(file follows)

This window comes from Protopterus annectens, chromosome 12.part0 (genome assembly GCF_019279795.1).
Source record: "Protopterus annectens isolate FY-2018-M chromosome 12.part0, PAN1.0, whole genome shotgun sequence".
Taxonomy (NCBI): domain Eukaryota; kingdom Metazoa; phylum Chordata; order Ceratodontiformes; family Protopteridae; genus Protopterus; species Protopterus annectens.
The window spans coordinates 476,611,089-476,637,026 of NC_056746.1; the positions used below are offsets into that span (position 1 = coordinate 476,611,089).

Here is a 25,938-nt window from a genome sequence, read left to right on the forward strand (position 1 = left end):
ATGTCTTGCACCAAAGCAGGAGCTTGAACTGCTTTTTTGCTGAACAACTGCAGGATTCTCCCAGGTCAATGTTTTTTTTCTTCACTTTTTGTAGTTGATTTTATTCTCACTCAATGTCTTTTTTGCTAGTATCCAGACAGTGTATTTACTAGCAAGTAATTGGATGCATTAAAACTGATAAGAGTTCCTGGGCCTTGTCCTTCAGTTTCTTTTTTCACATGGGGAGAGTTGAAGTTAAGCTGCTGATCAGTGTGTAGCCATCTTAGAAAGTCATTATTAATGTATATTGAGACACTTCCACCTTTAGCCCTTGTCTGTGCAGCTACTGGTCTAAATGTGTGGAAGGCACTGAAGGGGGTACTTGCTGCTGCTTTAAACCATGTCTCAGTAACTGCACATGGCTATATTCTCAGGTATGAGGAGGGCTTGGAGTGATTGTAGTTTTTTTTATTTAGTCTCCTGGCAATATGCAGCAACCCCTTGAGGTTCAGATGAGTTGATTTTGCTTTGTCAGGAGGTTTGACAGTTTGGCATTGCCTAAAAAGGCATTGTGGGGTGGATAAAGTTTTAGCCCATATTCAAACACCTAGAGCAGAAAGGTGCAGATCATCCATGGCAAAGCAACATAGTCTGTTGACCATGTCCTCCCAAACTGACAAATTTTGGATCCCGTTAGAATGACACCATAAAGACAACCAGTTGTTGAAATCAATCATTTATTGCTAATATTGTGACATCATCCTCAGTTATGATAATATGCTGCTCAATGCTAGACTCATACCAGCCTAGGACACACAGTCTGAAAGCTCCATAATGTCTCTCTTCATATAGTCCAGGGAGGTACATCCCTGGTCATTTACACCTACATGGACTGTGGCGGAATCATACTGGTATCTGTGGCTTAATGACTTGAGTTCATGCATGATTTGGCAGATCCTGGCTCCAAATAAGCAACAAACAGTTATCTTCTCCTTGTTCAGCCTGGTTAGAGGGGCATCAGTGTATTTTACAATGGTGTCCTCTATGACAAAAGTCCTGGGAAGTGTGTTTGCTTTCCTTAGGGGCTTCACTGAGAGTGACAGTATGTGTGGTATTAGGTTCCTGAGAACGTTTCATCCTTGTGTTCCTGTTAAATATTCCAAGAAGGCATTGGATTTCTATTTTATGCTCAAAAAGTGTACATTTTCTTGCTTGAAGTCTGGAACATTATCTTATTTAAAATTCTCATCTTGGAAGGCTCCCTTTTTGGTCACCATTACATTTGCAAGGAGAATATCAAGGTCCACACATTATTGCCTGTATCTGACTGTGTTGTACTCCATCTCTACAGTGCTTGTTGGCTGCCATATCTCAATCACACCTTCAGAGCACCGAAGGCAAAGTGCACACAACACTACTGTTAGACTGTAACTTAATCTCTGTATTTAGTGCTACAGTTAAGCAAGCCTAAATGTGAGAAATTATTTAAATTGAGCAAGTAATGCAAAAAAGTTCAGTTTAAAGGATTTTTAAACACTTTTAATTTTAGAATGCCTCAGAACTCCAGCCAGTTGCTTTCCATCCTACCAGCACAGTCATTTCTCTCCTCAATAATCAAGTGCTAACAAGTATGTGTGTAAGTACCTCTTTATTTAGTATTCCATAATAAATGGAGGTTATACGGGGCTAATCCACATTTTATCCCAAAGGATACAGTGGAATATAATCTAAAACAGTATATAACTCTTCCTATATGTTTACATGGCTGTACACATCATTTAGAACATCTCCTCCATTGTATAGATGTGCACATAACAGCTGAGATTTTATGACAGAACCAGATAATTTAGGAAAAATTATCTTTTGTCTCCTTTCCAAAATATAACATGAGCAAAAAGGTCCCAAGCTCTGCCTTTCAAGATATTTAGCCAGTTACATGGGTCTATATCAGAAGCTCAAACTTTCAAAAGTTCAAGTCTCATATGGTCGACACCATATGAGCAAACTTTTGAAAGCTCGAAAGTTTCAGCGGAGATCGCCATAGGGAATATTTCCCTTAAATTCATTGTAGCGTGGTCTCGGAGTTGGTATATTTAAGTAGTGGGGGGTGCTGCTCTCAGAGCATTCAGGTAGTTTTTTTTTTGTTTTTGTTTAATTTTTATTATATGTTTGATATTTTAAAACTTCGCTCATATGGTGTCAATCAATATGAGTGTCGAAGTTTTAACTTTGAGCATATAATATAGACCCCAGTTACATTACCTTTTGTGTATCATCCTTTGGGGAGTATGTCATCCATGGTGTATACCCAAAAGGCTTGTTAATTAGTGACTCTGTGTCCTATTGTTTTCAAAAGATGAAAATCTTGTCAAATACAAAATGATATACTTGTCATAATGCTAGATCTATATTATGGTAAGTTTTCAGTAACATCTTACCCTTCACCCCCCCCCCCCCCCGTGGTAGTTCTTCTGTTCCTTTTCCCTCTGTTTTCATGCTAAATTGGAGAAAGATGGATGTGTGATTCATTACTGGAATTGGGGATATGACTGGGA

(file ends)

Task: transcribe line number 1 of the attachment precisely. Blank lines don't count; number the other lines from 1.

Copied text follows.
This window comes from Protopterus annectens, chromosome 12.part0 (genome assembly GCF_019279795.1).